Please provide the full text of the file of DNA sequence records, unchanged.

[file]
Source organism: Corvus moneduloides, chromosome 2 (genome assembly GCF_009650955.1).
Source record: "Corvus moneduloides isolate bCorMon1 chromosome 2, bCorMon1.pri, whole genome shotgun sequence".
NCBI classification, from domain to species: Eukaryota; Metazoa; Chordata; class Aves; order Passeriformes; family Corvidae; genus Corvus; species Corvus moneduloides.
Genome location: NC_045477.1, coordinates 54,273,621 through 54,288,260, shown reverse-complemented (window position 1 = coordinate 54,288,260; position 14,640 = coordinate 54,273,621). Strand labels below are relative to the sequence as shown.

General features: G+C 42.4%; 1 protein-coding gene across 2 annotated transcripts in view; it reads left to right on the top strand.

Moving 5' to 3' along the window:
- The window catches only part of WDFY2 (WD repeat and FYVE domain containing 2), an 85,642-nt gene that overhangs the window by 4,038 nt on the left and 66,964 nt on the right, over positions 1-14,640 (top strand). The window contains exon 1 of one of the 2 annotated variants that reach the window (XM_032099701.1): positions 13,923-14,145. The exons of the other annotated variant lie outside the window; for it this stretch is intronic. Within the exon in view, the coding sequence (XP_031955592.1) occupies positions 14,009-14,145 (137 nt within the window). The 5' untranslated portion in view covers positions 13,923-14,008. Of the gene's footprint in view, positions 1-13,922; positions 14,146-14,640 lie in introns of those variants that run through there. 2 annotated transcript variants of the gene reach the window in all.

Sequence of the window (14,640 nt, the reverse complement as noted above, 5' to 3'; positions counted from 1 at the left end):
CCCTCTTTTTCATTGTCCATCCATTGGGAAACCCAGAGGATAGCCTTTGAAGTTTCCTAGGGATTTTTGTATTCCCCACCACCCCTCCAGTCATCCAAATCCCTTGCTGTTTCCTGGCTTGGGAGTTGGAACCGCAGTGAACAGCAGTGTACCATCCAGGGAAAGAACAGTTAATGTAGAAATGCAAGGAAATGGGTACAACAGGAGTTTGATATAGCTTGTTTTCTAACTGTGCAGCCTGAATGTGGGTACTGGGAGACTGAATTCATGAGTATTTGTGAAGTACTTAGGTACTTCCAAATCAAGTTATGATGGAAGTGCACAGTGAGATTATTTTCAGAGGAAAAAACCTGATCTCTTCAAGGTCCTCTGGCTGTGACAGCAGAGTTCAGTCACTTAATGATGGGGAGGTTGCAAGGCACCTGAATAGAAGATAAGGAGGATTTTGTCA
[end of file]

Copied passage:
Source organism: Corvus moneduloides, chromosome 2 (genome assembly GCF_009650955.1).
Source record: "Corvus moneduloides isolate bCorMon1 chromosome 2, bCorMon1.pri, whole genome shotgun sequence".
NCBI classification, from domain to species: Eukaryota; Metazoa; Chordata; class Aves; order Passeriformes; family Corvidae; genus Corvus; species Corvus moneduloides.
Genome location: NC_045477.1, coordinates 54,273,621 through 54,288,260, shown reverse-complemented (window position 1 = coordinate 54,288,260; position 14,640 = coordinate 54,273,621). Strand labels below are relative to the sequence as shown.

General features: G+C 42.4%; 1 protein-coding gene across 2 annotated transcripts in view; it reads left to right on the top strand.

Moving 5' to 3' along the window:
- The window catches only part of WDFY2 (WD repeat and FYVE domain containing 2), an 85,642-nt gene that overhangs the window by 4,038 nt on the left and 66,964 nt on the right, over positions 1-14,640 (top strand). The window contains exon 1 of one of the 2 annotated variants that reach the window (XM_032099701.1): positions 13,923-14,145. The exons of the other annotated variant lie outside the window; for it this stretch is intronic. Within the exon in view, the coding sequence (XP_031955592.1) occupies positions 14,009-14,145 (137 nt within the window). The 5' untranslated portion in view covers positions 13,923-14,008. Of the gene's footprint in view, positions 1-13,922; positions 14,146-14,640 lie in introns of those variants that run through there. 2 annotated transcript variants of the gene reach the window in all.

Sequence of the window (14,640 nt, the reverse complement as noted above, 5' to 3'; positions counted from 1 at the left end):
CCCTCTTTTTCATTGTCCATCCATTGGGAAACCCAGAGGATAGCCTTTGAAGTTTCCTAGGGATTTTTGTATTCCCCACCACCCCTCCAGTCATCCAAATCCCTTGCTGTTTCCTGGCTTGGGAGTTGGAACCGCAGTGAACAGCAGTGTACCATCCAGGGAAAGAACAGTTAATGTAGAAATGCAAGGAAATGGGTACAACAGGAGTTTGATATAGCTTGTTTTCTAACTGTGCAGCCTGAATGTGGGTACTGGGAGACTGAATTCATGAGTATTTGTGAAGTACTTAGGTACTTCCAAATCAAGTTATGATGGAAGTGCACAGTGAGATTATTTTCAGAGGAAAAAACCTGATCTCTTCAAGGTCCTCTGGCTGTGACAGCAGAGTTCAGTCACTTAATGATGGGGAGGTTGCAAGGCACCTGAATAGAAGATAAGGAGGATTTTGTCA